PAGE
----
If you parse the data to the correct branch of R1b you can get a better idea. The most northerly Eastern Iranian speaking branch of R1b is Z2110+ found in modern day Alan-Ossettians. It is the only branch related to R1b-Z2109 found in -Yamnaya,Afansievo,Poltavka,Catacombe,Eastern Bell Beaker[Hungary],Sintashta,proto-Sarmatian [R-Y20993*=Sarmatian-id:YF03134 I0575,
    The Sarmatians differed from the Scythians in their veneration of the god of fire rather than god of nature
    .
    Modern day Alans R1b-Z2110+and Yamnaya- Catacombe /Sarmatian culture R1b-Z2109+. In same region as Eneolithic Progress samples R1b-V1636+


    https://umap.openstreetmap.fr/en/map.../44.181/45.174

    Language[edit]

    The language of the Catacomb culture must naturally remain unknown. Within the context of the Kurgan hypothesis expounded by Marija Gimbutas, an Indo-European component is speculated about, particularly in the later stages. Placing the ancestors of the Greek, Albanian and Armenian (perhaps Paleo-Balkan) dialects here is tempting, as it would neatly explain certain shared features.
    More recently, the Ukrainian archaeologist V. Kulbaka has argued that the Late Yamnaya cultures of c. 3200–2800 BC, esp. the Budzhak, Starosilsk, and Novotitarovka groups, might represent the Balkan-Indo-European-"Iranian" ancestors, and the Catacomb culture (to c. 2500 BC) that of the then still unified Indo-Iranians.[citation needed] However, according to recent glottochronological computations, these splits occurred much earlier.[citation needed]
    Grigoryev's (1998) version of the Armenian hypothesis connects Catacomb culture with Indo-Aryans, because catacomb burial ritual had roots in South-Western Turkmenistan from the early 4th millennium (Parkhai cemetery).[citation needed] The same opinion is supported by Leo Klejn in his various publications.[citation needed]


    http://homeland.ku.dk/
    Last edited by Silesian; 08-06-19 at 02:49.

  23. #23
    Banned Achievements:
    Tagger Second Class3 months registered1000 Experience Points

    Join Date
    09-10-18
    Posts
    545
    Points
    1,481
    Level
    10
    Points: 1,481, Level: 10
    Level completed: 66%, Points required for next Level: 69
    Overall activity: 99.0%


    Country: Iran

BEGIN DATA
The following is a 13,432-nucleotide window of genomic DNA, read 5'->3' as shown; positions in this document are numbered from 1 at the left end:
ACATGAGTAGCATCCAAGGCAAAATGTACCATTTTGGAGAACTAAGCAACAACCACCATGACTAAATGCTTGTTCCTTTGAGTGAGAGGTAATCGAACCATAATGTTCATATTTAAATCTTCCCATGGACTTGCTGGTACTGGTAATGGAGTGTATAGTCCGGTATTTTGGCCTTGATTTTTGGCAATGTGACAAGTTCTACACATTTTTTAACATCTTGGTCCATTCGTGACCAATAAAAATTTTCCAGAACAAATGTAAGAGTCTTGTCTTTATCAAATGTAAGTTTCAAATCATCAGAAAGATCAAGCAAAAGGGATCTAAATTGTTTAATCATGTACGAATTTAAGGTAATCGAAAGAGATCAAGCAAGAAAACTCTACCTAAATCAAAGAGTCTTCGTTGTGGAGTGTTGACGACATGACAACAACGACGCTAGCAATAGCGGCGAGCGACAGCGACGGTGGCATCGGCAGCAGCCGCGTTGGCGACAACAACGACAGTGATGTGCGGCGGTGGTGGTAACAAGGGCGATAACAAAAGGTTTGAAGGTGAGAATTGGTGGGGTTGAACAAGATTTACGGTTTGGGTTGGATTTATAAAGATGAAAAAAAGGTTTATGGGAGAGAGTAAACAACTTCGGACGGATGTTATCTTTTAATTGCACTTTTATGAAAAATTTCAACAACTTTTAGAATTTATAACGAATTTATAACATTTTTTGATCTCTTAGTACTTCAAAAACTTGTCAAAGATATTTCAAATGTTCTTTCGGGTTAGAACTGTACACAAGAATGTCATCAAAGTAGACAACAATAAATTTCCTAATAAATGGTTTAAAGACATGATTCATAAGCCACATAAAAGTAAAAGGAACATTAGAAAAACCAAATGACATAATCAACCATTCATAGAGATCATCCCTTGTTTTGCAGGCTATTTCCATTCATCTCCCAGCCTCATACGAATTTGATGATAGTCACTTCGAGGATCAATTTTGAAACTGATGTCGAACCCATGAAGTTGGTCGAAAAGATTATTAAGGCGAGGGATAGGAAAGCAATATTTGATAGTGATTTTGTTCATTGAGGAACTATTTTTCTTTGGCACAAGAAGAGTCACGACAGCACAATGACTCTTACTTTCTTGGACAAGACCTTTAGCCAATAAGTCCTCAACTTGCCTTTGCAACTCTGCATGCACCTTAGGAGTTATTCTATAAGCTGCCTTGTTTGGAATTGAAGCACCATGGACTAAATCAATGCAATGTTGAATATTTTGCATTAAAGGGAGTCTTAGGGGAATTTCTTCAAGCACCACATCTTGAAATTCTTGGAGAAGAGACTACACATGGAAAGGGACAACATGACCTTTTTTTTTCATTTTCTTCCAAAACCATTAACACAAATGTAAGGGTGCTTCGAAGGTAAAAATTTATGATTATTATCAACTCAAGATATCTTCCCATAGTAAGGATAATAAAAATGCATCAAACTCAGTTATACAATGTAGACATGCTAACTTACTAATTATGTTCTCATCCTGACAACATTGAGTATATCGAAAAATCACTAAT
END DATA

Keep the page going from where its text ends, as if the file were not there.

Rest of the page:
0 out of 1 members found this post helpful.
    Quote Originally Posted by Megalophias View Post
    Because n=13? As you know the Yazd Zoroastrians (n=34) in the same study had 18% R1a.
    Yazd dates back to the Sassanid era, in Avesta people of this region, the same as Persia and Media, were not considered as an Iranian people.

  24. #24
    Regular Member Achievements:
    1000 Experience PointsVeteran

    Join Date
    30-09-16
    Posts
    175
    Points
    4,834
    Level
    20
    Points: 4,834, Level: 20
    Level completed: 46%, Points required for next Level: 216
    Overall activity: 0%


    Country: Canada



    Quote Originally Posted by Cyrus View Post
    Yazd dates back to the Sassanid era, in Avesta people of this region, the same as Persia and Media, were not considered as an Iranian people.
    Yeah, I'm sure this modern sample of 13 is a great indication of the genetic profile of the Avestan period. I regret replying to you already, bye.

  25. #25
    Banned Achievements:
    Tagger Second Class3 months registered1000 Experience Points

    Join Date
    09-10-18
    Posts
    545
    Points
    1,481
    Level
    10
    Points: 1,481, Level: 10
    Level completed: 66%, Points required for next Level: 69
    Overall activity: 99.0%


    Country: Iran



    Quote Originally Posted by Silesian View Post
    The oldest Sarmatians(fire) so far are R1b-Z2109(also found in Yamnaya- and Sintashta cultures.)Grugni 2012 R1b samples are unclear in the exact clade of R1b found in Zoastrian and Lurs.
    What do you mean by the oldest Sarmartians? Grugni talks about R1b-L23 and R1b-L151 (R1b1a2a1a) in Iran.

Page 1 of 4 123 ... LastLast

Posting Permissions

  • You may not post new threads
  • You may not post replies
  • You may not post attachments
  • You may not edit your posts
  •